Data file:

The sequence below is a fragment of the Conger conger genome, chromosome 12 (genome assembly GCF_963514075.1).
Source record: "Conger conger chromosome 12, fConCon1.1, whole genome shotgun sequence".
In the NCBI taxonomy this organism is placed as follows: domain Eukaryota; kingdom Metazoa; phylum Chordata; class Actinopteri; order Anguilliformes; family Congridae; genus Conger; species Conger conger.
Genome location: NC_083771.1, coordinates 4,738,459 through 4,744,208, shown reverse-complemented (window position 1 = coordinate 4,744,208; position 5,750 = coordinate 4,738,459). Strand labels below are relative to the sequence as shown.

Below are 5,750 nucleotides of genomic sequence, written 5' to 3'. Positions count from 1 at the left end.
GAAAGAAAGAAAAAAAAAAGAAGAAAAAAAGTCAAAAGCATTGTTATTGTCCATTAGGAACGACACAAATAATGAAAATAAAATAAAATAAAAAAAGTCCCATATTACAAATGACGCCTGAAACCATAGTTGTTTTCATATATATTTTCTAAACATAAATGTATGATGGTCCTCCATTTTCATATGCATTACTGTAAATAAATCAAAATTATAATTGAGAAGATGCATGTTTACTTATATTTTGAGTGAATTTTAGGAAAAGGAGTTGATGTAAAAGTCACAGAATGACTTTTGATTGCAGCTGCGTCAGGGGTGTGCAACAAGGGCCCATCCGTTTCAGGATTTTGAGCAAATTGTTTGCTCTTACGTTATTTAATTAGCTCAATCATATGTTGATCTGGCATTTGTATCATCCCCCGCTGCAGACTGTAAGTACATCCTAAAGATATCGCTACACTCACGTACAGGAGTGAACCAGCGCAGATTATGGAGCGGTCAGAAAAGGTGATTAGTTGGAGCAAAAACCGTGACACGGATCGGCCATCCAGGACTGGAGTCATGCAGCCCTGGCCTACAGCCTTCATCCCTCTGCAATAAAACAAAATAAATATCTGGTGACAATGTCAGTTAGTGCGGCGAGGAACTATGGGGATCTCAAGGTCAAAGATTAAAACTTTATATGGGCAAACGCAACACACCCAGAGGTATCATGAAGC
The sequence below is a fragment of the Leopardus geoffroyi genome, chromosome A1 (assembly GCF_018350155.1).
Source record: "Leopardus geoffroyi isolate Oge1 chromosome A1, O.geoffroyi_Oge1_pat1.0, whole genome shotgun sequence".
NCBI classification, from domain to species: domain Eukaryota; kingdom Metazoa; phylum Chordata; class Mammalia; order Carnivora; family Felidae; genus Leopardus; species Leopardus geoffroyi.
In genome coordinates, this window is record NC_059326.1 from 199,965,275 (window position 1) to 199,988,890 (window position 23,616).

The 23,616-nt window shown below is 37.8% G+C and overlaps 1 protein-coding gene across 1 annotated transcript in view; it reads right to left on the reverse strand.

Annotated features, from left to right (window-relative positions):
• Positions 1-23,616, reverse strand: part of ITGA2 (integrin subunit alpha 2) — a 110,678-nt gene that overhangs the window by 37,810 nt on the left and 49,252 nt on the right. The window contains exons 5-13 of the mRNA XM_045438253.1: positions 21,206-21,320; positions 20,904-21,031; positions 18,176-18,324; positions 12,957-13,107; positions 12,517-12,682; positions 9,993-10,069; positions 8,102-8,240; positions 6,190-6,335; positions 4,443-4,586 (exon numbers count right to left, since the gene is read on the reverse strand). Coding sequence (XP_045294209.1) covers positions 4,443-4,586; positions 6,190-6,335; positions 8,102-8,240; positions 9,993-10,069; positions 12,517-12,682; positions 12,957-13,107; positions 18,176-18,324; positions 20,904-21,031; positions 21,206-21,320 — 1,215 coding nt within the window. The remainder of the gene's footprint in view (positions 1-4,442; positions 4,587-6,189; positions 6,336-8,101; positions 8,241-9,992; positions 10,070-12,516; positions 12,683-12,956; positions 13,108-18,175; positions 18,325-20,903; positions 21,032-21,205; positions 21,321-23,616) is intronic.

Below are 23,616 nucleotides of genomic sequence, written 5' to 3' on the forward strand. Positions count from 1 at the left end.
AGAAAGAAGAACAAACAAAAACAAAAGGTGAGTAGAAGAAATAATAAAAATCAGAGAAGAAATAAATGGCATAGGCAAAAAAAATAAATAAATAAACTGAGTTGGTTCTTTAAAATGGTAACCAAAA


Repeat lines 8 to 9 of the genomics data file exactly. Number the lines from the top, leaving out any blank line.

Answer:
Source record: "Leopardus geoffroyi isolate Oge1 chromosome A1, O.geoffroyi_Oge1_pat1.0, whole genome shotgun sequence".
NCBI classification, from domain to species: domain Eukaryota; kingdom Metazoa; phylum Chordata; class Mammalia; order Carnivora; family Felidae; genus Leopardus; species Leopardus geoffroyi.